The Benefit System, Welfare to Work

Opinion on welfare

Opinion on welfare

A wide-reaching raft of welfare reforms took effect recently leading to a number of polls examining how much the British public supported them and understood them. Polling also shows that support is part of a long-term trend, though the future is uncertain.

Initial polls suggest that the British public support many of the specific government policies. Ipsos-Mori found that 84% support stricter testing for incapacity benefits and 78% want job seekers who refuse job offers to face sanctions[1]. YouGov has found that 77% support cutting child benefit to households where a parent earns more than £60,000 a year and 74% support a benefits cap of £26,000. However, YouGov has also found that other policies are more mixed, 45-35% voters back limiting benefit increases to 1% and 43-32% voters oppose the proposal to not allow under-25 year olds claiming child benefit[2]. A series of ComRes polls about the Under Occupancy Penalty/Bedroom tax (previously written about here) have also found it to be controversial[3]. However, there is also evidence that awareness among the public on the size of welfare fraud and the size of certain benefits is very low. A poll by the Trades Union Congress suggested that the public perceived 41% of the welfare budget being spent on unemployed people (3% is) and 27% is claimed fraudulently (0.7% is estimated to be)[4].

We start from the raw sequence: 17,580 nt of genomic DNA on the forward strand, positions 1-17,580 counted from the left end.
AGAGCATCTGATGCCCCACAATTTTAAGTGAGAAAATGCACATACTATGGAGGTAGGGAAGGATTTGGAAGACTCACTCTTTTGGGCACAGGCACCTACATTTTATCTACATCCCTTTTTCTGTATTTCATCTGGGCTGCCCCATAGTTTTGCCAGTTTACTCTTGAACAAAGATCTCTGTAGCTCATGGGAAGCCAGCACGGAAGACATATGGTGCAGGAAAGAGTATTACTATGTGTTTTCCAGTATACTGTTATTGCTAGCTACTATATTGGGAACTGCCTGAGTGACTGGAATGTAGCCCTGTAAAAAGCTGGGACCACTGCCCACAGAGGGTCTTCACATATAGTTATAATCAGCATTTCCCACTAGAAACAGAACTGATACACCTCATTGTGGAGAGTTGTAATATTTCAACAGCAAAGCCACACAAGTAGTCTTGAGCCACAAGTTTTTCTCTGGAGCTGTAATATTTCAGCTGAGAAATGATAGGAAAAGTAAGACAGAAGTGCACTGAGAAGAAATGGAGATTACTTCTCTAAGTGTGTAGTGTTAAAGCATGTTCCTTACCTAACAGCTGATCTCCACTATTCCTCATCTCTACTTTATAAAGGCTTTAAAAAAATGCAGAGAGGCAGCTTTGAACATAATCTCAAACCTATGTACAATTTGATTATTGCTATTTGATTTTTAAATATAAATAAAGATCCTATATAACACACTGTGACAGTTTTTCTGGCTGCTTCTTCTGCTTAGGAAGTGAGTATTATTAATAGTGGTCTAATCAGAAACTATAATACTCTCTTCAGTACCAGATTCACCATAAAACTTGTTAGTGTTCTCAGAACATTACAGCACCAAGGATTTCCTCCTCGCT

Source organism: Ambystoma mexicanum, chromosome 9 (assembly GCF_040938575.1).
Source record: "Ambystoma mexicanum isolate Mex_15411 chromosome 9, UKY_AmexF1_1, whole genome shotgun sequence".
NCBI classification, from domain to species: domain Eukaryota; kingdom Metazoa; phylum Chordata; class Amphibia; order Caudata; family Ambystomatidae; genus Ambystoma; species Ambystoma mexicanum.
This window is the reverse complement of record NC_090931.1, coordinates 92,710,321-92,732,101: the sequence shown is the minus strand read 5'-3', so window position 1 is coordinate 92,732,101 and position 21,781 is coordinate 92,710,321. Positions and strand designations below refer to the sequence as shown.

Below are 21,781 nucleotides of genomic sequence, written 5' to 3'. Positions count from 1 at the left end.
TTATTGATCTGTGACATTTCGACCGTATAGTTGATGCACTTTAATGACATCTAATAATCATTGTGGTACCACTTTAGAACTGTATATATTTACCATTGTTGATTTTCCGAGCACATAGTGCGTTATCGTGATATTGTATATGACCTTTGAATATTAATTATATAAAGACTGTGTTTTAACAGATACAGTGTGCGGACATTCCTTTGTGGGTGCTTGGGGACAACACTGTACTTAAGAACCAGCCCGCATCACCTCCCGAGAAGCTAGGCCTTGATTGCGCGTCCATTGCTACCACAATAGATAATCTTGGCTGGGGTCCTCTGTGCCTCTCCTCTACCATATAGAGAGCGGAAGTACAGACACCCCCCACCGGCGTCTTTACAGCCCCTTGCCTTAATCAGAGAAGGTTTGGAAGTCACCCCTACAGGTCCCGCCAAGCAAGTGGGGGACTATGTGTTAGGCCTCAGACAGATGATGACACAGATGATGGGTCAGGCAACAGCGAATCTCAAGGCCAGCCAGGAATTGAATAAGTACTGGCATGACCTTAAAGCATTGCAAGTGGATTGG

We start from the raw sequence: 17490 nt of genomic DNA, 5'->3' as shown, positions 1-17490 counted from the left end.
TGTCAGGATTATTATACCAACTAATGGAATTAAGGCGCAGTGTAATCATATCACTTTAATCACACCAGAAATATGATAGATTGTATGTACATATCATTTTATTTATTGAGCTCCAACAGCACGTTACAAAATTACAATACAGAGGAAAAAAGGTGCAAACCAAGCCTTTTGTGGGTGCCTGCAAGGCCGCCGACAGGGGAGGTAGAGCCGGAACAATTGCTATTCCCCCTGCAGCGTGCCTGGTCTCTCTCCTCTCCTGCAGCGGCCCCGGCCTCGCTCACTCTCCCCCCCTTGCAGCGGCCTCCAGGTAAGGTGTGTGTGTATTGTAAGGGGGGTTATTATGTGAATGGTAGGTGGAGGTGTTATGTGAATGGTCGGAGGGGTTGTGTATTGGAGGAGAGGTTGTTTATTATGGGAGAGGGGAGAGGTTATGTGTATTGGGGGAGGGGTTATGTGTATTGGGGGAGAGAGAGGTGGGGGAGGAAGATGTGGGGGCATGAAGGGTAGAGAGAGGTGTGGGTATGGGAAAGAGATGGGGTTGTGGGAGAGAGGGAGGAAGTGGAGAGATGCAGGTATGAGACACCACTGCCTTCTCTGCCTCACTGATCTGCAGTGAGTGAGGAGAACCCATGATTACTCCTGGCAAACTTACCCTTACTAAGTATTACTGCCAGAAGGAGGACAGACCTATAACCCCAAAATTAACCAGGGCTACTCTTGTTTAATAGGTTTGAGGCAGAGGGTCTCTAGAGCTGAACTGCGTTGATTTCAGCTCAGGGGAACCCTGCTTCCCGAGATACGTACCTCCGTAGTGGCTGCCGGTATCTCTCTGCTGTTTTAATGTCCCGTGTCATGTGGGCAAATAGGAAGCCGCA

Such attitudes cannot be attributed to short-term factors, such as cutting the deficit. The British Social Attitudes survey has recorded British attitudes to the welfare state since 1983. Figure 1.2 shows that the proportion of the public supporting spending more on welfare on a long-term decline, from 61% in 1989 to less than just 28% in 2011[5].

However, this does not necessarily mean that the public shall continue to support welfare cuts. The most popular proposal on the BSA survey in Figure 1.1 is to keep taxes and spending the same, whereas the proposal to reduce taxes and spend less on welfare is a distant third[5]. ComRes polls also show that a plurality of the public support increasing welfare spending (43%) though a majority combined support either freezing (29%) or cutting welfare (27%). Moreover, welfare spending is placed at a lower priority than the NHS, education or Police[6]. Within Cabinet, Iain Duncan Smith and Danny Alexander have expressed opposition to further welfare cuts[7].

  •  Will this have a big impact on the next election?
  • Will Labour continue to oppose welfare reform until the next election?
  • Will the British public continue to oppose higher welfare spending?

 By Will Archdeacon



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